With just a glance at the cover of The Greg Kihn Band's first album in twenty years, Rekihndled, the band leader and namesake hardly looks like he's a day older in his de rigeur outfit of the eighties, white shirt with a vest and a carefully-loosened necktie.
But as evidenced with the gleeful stomp of "The Life I Got," it's much more important that Kihn's aged cheerfully (as well as gracefully) over the years. In part, because he and his quartet didn't really fit into any category of its time-New Wave, punk, metal or hair band-this record isn't so much a welcome return to form as a rediscovery of style, albeit (luckily) without a discernible attempt to rewrite their signature tunes/hits "Jeopardy" "The Breakup Song. " The GKB still sound like the bar band you always hope to chance upon.
As with the pun in the album title, the sing-song quality of numbers like"Big Pink Flamingos" and "Anthem" (the rhymes a bit too easy here) remain slightly predictable, but Kihn and company don't utilize repetition to a fault. Rather, they retain the innate sense of how to maximize the infectious quality of the all-self-composed material and keeping the tracks to modest lengths of two to four minutes helps too: such economy further maximizes the impact of this Beatlesque music.
Equally importantly, the quartet-now including Greg's son Ry on lead guitar (proving himself simultaneously tuneful and economical on "Good to be Me"), multi-instrumentalist/engineer and co-producer Robert Berry plus a trio of drummers (including original GKB member Larry Lynch along with Dave Lauer and Dave Danza) rocks with more than a little authority on "Cassandra." The vigor that comes through loud and clear on their pop-oriented tunes like "It's Never Too Late" transforms those tracks into effective change of pace: the sequencing of the album prevents the homogeneity that often afflicts a style like Kihn's that's clearly less-than-innovative.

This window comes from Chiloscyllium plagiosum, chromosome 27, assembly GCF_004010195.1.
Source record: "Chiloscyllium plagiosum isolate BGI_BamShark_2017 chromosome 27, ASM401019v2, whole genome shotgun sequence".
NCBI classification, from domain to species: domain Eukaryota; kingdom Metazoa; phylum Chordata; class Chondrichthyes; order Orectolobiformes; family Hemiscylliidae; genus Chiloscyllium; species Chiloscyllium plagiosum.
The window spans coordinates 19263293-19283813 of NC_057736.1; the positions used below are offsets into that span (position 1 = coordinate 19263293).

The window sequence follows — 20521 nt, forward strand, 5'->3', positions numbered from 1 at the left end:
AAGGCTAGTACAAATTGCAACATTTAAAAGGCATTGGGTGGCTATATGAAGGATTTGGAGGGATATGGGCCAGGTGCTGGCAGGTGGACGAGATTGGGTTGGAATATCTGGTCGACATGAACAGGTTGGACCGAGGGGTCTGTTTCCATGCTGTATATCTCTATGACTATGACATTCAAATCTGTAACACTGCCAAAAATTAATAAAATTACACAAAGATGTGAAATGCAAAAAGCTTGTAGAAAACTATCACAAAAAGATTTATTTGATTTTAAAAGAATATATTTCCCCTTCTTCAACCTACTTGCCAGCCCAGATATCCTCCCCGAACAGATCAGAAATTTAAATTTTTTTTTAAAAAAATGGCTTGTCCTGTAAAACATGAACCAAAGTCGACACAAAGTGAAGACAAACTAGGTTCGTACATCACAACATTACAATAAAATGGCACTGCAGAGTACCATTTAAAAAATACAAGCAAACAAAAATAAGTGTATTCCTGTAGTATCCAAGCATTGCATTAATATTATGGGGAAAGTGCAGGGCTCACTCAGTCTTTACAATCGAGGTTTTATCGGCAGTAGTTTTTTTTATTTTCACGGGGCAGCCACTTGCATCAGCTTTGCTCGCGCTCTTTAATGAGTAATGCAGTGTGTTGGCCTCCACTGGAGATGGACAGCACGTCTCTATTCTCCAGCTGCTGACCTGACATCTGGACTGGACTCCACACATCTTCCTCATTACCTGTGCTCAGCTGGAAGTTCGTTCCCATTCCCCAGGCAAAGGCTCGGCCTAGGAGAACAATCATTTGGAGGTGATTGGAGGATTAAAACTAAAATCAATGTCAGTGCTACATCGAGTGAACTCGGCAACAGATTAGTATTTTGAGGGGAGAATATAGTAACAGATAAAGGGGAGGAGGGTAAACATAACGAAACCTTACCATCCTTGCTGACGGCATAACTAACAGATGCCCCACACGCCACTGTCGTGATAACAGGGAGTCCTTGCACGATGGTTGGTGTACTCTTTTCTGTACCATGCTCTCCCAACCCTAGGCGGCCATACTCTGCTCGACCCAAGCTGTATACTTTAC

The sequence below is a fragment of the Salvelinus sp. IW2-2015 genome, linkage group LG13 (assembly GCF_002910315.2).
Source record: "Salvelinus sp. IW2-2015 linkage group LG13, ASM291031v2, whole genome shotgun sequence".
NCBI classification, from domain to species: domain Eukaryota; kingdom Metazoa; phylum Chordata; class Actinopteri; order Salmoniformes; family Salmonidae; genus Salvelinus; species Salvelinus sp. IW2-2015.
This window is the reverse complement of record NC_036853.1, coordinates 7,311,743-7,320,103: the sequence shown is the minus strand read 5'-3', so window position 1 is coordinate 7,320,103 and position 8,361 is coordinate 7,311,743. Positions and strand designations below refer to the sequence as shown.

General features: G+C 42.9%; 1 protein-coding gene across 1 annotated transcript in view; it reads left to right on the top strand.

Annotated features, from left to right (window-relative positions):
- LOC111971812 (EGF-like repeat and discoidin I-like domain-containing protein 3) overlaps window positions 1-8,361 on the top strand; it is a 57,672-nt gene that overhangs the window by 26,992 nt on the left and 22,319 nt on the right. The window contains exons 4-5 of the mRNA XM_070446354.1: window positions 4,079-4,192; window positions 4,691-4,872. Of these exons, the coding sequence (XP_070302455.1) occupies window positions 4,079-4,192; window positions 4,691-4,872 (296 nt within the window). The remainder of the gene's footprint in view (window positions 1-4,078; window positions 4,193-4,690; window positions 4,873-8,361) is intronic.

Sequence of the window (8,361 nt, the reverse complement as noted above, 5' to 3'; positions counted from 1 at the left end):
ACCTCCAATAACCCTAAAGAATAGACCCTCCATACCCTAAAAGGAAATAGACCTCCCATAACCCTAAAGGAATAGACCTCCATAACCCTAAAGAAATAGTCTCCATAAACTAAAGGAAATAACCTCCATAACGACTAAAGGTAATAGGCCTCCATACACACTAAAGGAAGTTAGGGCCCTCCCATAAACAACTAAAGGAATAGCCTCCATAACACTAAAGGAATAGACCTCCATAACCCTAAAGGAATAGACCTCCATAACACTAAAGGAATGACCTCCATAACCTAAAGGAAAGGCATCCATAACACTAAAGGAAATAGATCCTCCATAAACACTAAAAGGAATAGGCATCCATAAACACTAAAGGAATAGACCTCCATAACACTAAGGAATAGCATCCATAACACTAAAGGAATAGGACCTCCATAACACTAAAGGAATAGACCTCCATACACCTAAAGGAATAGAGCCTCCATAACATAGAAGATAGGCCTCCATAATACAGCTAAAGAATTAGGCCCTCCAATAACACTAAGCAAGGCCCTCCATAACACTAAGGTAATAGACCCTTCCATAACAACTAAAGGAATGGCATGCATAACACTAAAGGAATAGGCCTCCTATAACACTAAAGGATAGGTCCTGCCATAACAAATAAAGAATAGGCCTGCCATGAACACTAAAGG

Nevertheless, The Greg Kihn Band circa 2017 is as honest as it is earnest which only makes the music they make more refreshing. Only "Trained Monkey" betrays any self-consciousness whatsoever and while they strain for topical relevancy ever so slightly on "The Brain Police," the group otherwise puts on no airs. Instead, the recognizable tones of leader's own voice earmark the most notable tracks of the eleven, most especially the closer, "A Place We Could Meet; " in a wise move indicative of the experienced approach the participants instill in this whole record, this ode to friendship concludes with a bittersweet guitar figure, stating authoritatively that which words cannot.
While this record is no raging fire of rock and roll, it is well-nigh impossible to miss the warm glow it radiates. Those just learning of Greg Kihn's virtues will find that sensation seductive, while as long-term fans should find it reassuring. Rekihndled simultaneously does justice to the band's past and reaffirms a valid future.
The Life I Got; Big Pink Flamingos; Anthem; Cassandra; Tell Me Something Good; Good To Be Me; It’s Never Too Late; The Brain Police; Trained Monkey; I Wrote The Book; A Place We Could Meet.
Greg Kihn: lead vocals, guitar; Roberty Berry: bass, guitar, keyboards, vocals; Ry Kihn: lead guitar; Mary Ellen Duell: background vocals (on track three only) Dave Danza: drums (on tracks two and four only) ; Larry Lynch: drums (on tracks eight and ten only; Dave Lauser: drums (on tracks one, three, five six, nine and eleven only).
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